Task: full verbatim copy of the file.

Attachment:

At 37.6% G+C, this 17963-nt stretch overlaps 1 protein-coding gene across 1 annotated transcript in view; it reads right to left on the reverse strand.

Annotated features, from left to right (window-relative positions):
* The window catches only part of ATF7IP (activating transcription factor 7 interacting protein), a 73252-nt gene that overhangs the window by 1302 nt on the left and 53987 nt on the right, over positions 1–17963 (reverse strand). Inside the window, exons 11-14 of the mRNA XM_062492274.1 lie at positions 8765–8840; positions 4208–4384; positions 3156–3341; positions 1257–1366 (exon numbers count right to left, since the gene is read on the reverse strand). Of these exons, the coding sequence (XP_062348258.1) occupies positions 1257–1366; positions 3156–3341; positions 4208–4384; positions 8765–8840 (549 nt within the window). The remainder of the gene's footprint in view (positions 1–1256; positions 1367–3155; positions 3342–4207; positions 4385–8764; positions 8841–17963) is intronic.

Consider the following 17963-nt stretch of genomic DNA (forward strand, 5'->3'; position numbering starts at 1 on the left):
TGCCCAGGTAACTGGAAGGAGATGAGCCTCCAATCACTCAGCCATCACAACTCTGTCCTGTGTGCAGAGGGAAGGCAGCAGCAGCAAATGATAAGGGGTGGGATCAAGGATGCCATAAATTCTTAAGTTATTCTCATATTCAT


At 37.6% G+C, this 17963-nt stretch overlaps 1 protein-coding gene across 1 annotated transcript in view; it reads right to left on the reverse strand.

Annotated features, from left to right (window-relative positions):
* The window catches only part of ATF7IP (activating transcription factor 7 interacting protein), a 73252-nt gene that overhangs the window by 1302 nt on the left and 53987 nt on the right, over positions 1–17963 (reverse strand). Inside the window, exons 11-14 of the mRNA XM_062492274.1 lie at positions 8765–8840; positions 4208–4384; positions 3156–3341; positions 1257–1366 (exon numbers count right to left, since the gene is read on the reverse strand). Of these exons, the coding sequence (XP_062348258.1) occupies positions 1257–1366; positions 3156–3341; positions 4208–4384; positions 8765–8840 (549 nt within the window). The remainder of the gene's footprint in view (positions 1–1256; positions 1367–3155; positions 3342–4207; positions 4385–8764; positions 8841–17963) is intronic.

Consider the following 17963-nt stretch of genomic DNA (forward strand, 5'->3'; position numbering starts at 1 on the left):
TGCCCAGGTAACTGGAAGGAGATGAGCCTCCAATCACTCAGCCATCACAACTCTGTCCTGTGTGCAGAGGGAAGGCAGCAGCAGCAAATGATAAGGGGTGGGATCAAGGATGCCATAAATTCTTAAGTTATTCTCATATTCAT